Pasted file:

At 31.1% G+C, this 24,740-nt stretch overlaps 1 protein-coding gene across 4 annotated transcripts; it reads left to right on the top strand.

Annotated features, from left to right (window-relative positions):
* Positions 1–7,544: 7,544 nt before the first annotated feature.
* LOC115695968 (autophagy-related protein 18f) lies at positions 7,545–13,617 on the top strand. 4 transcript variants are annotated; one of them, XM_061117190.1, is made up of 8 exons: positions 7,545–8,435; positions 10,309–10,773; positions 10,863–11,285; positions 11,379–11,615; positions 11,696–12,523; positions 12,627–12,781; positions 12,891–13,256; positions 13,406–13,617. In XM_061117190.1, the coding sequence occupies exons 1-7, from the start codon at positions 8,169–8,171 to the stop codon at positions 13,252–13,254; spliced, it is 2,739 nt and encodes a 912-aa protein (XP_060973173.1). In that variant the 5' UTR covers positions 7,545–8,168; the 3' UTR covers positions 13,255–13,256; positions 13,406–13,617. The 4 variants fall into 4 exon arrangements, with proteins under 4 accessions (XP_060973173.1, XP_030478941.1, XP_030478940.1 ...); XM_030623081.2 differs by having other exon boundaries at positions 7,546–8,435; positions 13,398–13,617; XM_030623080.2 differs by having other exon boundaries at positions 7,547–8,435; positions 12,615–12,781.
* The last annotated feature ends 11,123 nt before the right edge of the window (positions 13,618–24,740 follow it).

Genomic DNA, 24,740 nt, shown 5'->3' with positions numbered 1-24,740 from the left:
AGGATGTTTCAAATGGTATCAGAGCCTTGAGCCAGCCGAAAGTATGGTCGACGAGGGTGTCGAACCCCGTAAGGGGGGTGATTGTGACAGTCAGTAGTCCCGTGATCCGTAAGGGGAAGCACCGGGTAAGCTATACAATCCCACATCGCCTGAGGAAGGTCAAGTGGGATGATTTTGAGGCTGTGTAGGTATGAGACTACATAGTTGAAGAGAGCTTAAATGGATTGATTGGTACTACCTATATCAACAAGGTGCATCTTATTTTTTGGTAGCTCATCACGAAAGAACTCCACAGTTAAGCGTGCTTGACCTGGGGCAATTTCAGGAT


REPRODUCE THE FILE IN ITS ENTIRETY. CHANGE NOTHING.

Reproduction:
At 31.1% G+C, this 24,740-nt stretch overlaps 1 protein-coding gene across 4 annotated transcripts; it reads left to right on the top strand.

Annotated features, from left to right (window-relative positions):
* Positions 1–7,544: 7,544 nt before the first annotated feature.
* LOC115695968 (autophagy-related protein 18f) lies at positions 7,545–13,617 on the top strand. 4 transcript variants are annotated; one of them, XM_061117190.1, is made up of 8 exons: positions 7,545–8,435; positions 10,309–10,773; positions 10,863–11,285; positions 11,379–11,615; positions 11,696–12,523; positions 12,627–12,781; positions 12,891–13,256; positions 13,406–13,617. In XM_061117190.1, the coding sequence occupies exons 1-7, from the start codon at positions 8,169–8,171 to the stop codon at positions 13,252–13,254; spliced, it is 2,739 nt and encodes a 912-aa protein (XP_060973173.1). In that variant the 5' UTR covers positions 7,545–8,168; the 3' UTR covers positions 13,255–13,256; positions 13,406–13,617. The 4 variants fall into 4 exon arrangements, with proteins under 4 accessions (XP_060973173.1, XP_030478941.1, XP_030478940.1 ...); XM_030623081.2 differs by having other exon boundaries at positions 7,546–8,435; positions 13,398–13,617; XM_030623080.2 differs by having other exon boundaries at positions 7,547–8,435; positions 12,615–12,781.
* The last annotated feature ends 11,123 nt before the right edge of the window (positions 13,618–24,740 follow it).

Genomic DNA, 24,740 nt, shown 5'->3' with positions numbered 1-24,740 from the left:
AGGATGTTTCAAATGGTATCAGAGCCTTGAGCCAGCCGAAAGTATGGTCGACGAGGGTGTCGAACCCCGTAAGGGGGGTGATTGTGACAGTCAGTAGTCCCGTGATCCGTAAGGGGAAGCACCGGGTAAGCTATACAATCCCACATCGCCTGAGGAAGGTCAAGTGGGATGATTTTGAGGCTGTGTAGGTATGAGACTACATAGTTGAAGAGAGCTTAAATGGATTGATTGGTACTACCTATATCAACAAGGTGCATCTTATTTTTTGGTAGCTCATCACGAAAGAACTCCACAGTTAAGCGTGCTTGACCTGGGGCAATTTCAGGAT